Saving threatened habitats worldwide

Drawing a line between conservation and animal welfare

14 March, 2013 - 09:05 -- John Burton
An orphan Orang-utan in the Sepilok Rehabilitation Centre, Sabah, Malaysian Borneo

Conservation and animal welfare are two subjects that are often linked (at least in the human mind). They are in fact two very distinct issues.

This was brought home to me on reading the current issue of BBC Wildlife Magazine (April 2013). A feature on ‘conservation heroes’, concluded that a person whose specialist area was animal welfare was the number one hero. Remarkable and admirable though her achievements are, they have relatively little to do with conservation.

Animal welfare is largely an issue about cruelty. While I always take welfare into consideration when reviewing World Land Trust’s conservation programmes and priorities, I am also very clear that conservation and welfare are separate issues, and can even be conflicting.

The thorny question of reintroductions is a case in point. For while it may be better for the welfare of captive animals that they be reintroduced back into the wild, actually reintroducing them may have a negative impact on conservation efforts to save existing wild populations of the same species.

In the same magazine, an article about a film on Orang-utan reintroductions states: “Releasing captive apes… into protected sections of rainforest may be the species’ only hope.” Not only is this not true at present, it is also contrary to what most conservationists believe.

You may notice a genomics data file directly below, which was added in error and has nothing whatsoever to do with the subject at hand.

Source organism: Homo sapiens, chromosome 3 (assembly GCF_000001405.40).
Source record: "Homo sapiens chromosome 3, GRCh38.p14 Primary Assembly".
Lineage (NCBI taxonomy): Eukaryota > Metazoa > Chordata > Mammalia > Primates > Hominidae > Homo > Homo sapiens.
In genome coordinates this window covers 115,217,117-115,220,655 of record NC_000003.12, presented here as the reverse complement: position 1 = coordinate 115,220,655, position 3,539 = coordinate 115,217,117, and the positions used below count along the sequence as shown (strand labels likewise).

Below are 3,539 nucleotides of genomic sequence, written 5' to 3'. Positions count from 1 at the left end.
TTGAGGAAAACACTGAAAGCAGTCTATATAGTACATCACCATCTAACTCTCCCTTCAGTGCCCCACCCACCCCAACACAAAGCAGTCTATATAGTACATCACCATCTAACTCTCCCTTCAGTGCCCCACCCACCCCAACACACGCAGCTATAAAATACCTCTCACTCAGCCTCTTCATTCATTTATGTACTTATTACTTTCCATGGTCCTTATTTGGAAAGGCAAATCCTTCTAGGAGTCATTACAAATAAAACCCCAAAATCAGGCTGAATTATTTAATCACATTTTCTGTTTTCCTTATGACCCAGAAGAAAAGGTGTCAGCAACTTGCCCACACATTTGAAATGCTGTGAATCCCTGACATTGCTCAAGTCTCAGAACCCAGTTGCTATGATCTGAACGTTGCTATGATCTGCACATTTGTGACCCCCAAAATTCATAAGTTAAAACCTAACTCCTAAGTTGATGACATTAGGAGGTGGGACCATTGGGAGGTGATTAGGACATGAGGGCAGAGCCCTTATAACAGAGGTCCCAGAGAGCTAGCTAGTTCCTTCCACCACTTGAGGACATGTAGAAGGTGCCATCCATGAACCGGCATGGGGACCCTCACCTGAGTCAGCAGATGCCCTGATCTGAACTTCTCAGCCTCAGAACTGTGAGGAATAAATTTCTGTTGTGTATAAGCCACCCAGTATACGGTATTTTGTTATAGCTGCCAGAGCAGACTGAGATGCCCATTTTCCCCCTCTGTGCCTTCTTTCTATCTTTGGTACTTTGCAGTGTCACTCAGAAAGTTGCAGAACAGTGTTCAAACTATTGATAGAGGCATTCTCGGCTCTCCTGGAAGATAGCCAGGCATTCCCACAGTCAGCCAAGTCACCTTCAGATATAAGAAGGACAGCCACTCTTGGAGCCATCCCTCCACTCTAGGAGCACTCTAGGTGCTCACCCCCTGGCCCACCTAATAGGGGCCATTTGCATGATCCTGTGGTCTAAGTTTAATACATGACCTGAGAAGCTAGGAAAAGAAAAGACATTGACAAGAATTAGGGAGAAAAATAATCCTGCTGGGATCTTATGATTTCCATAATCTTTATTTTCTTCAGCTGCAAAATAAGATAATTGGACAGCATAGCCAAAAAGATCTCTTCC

There are still thousands of orang-utans in the wild, and releasing captive animals should only be done where there is no possibility of them coming into contact with natural populations, mainly because of the risk of introducing diseases. However carefully the captives are screened, there will always remain a risk of unknown diseases being carried.

In 2009 World Land Trust organised a symposium at the Linnaean Society, followed by another at the Royal Geographical Society to discuss these issues.

Although there was no absolute unanimity, the overwhelming majority of conservationists were against reintroductions. It was also very clear that reintroduction is a costly alternative to conserving wild populations. 

I firmly believe that in terms of cost effectiveness, WLT’s support for wildlife corridors and extending protected areas, is far superior to releasing captive animals. And the approach has the added benefit of conserving whole habitats and thousands of species.

I would even go so far as to suggest that all captive animals should be sterilised, and that they should be used for zoos – which at present often breed captive Orang-utans and claim it as part of a conservation programme.

But to return to where I began, it is critical that we distinguish between programmes that focus on animal welfare and those that have significant conservation benefits. All too often these issues are muddled, in order to raise funds: welfare charities claim conservation benefits, while conservation projects use images of fluffy animals to play on the emotions.

Comments

Submitted by Nick Pharazyn on

Hi John

I completely agree with you here. To be honest, I actually find it very frustrating that so much of what you describe here is going on in Indonesia.. there are a large number of Orangutan charities and many seem to focus very heavily on rescuing and reintroducing them to the wild. This is very expensive and yet as you say, these are individual animals.. compare that to saving wild Orangutan populations with that sort of money and you can preserve an entire ecosystem. Seems kinda like a no-brainer to me!